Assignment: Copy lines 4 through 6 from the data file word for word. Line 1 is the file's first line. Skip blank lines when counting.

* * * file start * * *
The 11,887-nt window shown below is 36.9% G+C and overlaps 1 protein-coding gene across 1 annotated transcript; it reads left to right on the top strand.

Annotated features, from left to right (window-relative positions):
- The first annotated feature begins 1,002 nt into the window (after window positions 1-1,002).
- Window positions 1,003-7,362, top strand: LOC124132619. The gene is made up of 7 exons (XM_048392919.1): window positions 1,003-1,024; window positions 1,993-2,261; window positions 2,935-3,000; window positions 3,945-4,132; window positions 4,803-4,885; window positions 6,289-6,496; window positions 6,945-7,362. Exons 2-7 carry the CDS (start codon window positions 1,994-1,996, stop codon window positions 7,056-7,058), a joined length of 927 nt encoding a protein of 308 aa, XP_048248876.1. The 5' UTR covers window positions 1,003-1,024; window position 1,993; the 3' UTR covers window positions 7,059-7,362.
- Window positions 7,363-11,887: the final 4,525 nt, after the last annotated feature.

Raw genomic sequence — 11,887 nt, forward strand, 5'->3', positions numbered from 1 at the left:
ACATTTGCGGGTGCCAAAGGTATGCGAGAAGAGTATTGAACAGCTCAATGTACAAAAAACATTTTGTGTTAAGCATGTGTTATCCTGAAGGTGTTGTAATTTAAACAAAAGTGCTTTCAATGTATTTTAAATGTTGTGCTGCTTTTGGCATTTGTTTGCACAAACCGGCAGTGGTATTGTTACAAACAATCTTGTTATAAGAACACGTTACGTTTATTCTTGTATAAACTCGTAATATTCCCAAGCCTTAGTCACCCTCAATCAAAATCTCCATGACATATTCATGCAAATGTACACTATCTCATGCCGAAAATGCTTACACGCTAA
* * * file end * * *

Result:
- Window positions 1,003-7,362, top strand: LOC124132619. The gene is made up of 7 exons (XM_048392919.1): window positions 1,003-1,024; window positions 1,993-2,261; window positions 2,935-3,000; window positions 3,945-4,132; window positions 4,803-4,885; window positions 6,289-6,496; window positions 6,945-7,362. Exons 2-7 carry the CDS (start codon window positions 1,994-1,996, stop codon window positions 7,056-7,058), a joined length of 927 nt encoding a protein of 308 aa, XP_048248876.1. The 5' UTR covers window positions 1,003-1,024; window position 1,993; the 3' UTR covers window positions 7,059-7,362.
- Window positions 7,363-11,887: the final 4,525 nt, after the last annotated feature.

Raw genomic sequence — 11,887 nt, forward strand, 5'->3', positions numbered from 1 at the left: